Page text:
Paul Steer answered all the questions as David comforted their charge. Sixteen-year-old Anna Myers had no one in the world. Her parents had just wrapped their car around a tree, and there was no way they were coming back. A few hours ago, Paul had been called out of his sleep to come and collect the girl. Mr. and Mrs. Myers had seen fit to put him as her guardian with his brother.
Closing his eyes, he signed paperwork and gathered her stuff.
“People will be in touch to talk about her finances,” the officer said.
“We don’t need money. Anna will be looked after,” he said and went out to the main corridor where she sat. David glanced up as he closed the door.
“How’s she doing?” Paul asked.
“I’ve just found out my parents aren’t coming back. How do you think I’m feeling?” Anna asked. Her attitude was back. Her eyes were red and tear-stained.
“Why weren’t you in the car with them?” he asked.
“I stayed at home. I’m sixteen and can look after myself. They were going out, and I told them they should go. It’s all my fault.” The tears came in full force as she began to blame herself. Paul saw it and went down on his knee in front of her chair. He grabbed her chin in a forceful hold and made her look at him.
“You listen to me, Anna. You’re not responsible for what happened to your parents, so don’t let me hear any more of that crap coming out of your mouth. Do you understand?” he asked.
She nodded, and Paul gave his brother the signal to get her and follow him. The car was in the waiting lot. The night dark, and he was thankful no one else would be here to talk about her. CapeFalls could be a hard place for a young woman to deal with. He opened the car door for David to help her into the back. Paul got in the front and started the engine. Once they were secure he drove the short distance to their house. The Steer house had been in their family for many generations and was passed down to the oldest son. Paul didn’t like the house being in his name only and had forced David to put his name on the deeds as well. What worked for his fathers and grandfathers wouldn’t necessarily work for him.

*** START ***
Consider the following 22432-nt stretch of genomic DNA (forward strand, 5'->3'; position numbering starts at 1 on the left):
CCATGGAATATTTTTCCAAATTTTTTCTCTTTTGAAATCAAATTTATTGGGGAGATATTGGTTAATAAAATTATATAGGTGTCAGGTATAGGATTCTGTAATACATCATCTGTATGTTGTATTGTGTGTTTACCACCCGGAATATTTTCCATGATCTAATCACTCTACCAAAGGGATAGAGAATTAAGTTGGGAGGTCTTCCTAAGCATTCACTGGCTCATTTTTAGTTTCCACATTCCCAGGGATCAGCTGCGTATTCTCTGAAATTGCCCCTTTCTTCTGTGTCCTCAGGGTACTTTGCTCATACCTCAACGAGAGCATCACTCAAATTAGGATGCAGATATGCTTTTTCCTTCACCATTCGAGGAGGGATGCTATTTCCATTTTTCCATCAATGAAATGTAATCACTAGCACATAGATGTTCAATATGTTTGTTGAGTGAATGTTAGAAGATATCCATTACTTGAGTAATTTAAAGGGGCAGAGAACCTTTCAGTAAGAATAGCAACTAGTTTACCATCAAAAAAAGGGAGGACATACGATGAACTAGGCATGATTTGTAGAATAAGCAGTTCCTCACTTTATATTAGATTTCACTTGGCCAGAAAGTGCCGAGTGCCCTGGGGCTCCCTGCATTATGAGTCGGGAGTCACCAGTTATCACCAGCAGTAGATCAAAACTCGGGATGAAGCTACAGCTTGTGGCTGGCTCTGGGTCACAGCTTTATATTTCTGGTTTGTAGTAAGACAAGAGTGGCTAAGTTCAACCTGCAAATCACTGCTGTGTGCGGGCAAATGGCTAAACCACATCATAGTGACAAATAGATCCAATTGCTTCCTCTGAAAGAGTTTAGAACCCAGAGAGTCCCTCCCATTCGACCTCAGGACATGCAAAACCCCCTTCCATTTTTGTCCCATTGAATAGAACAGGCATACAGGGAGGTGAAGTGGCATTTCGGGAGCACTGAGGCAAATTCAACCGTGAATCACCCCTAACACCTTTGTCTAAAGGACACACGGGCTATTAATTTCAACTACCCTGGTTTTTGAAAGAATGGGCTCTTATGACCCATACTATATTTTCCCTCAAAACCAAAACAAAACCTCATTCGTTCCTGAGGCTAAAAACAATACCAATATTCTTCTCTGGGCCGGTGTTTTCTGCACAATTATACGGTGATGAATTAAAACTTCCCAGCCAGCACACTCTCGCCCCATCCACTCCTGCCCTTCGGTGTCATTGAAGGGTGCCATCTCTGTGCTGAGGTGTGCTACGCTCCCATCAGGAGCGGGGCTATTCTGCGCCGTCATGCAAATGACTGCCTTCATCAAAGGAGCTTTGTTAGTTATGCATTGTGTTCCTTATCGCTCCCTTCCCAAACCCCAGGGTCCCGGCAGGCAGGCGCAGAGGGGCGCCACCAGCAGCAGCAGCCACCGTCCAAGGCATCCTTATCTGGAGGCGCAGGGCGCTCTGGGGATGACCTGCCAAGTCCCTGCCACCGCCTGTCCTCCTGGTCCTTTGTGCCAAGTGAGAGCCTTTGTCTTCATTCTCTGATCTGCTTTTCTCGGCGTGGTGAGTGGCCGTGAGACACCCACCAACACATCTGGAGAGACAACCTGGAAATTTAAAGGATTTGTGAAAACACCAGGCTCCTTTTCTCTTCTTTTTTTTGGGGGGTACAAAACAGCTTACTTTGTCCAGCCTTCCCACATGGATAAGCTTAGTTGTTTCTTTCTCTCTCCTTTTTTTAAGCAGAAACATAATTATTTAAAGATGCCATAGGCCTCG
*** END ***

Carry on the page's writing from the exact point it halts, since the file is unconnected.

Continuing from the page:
The drive only lasted about twenty minutes, and Anna was fast asleep with her head resting in his brother’s lap. Paul parked the car and helped David carry her into the house. She was a slight little thing.
They carried her up the flight of stairs to one of the made up rooms. Taking her shoes off her feet they placed her under the blankets. Once she was settled they walked down to the kitchen. After the night they’d had, a drink of strong beer would be the way to settle their nerves.
“We’ll have to make all the arrangements for the funeral,” David said.
“I’ve left a message with the funeral home. They’ll be in touch tomorrow. In the meantime, Anna needs to continue with her schooling. Nothing should change.” Paul took a long pull on his bottle of beer and searched for a snack. He’d put some Chinese food he’d brought in boxes from the supermarket in the oven earlier. Finding some prawn toasts he took the box out and began eating.
“Why did her parents think we can look after her? We’re only nine years older than she. I mean, I’m twenty-five. I don’t want to have children or look after one,” Paul said.
“She’s not a kid. We’ll care for her.”
Anna woke up the following morning. The sunshine glowed over her body where the curtains were partially open. She knew she was in the Steer house. Over the years she’d visited their house many times and hung out with David. He was the easier of the brothers to get along with. Even if he wanted her to leave so he could go out and party, he didn’t push her away until she was ready to go.
When she went downstairs she found both men in the kitchen. David was flipping pancakes while Paul was reading the paper.
“How are you feeling today?” David asked.
“I’m okay. Just trying to think things through.” She would miss her parents, and it wouldn’t be the same without them. “What’s going to happen with me?”
“What do you mean?” Paul asked as he looked up from his newspaper.
“I know I’ve not got any close relatives. What happens to me? I’m sixteen. Could I care for myself?”
“You’re not going anywhere. Your parents fixed it up, and we’ll take care of you until you reach your mature age,” Paul said.
David put a plate full of pancakes in front of her. What was it with CapeFalls and pancakes? Every house she went to, they served up pancakes.
“I don’t want to put you out,” she told them. Picking up a fork she dove in. The syrup was too sweet for her tastes. After a few bites she put the fork down and pushed the plate away.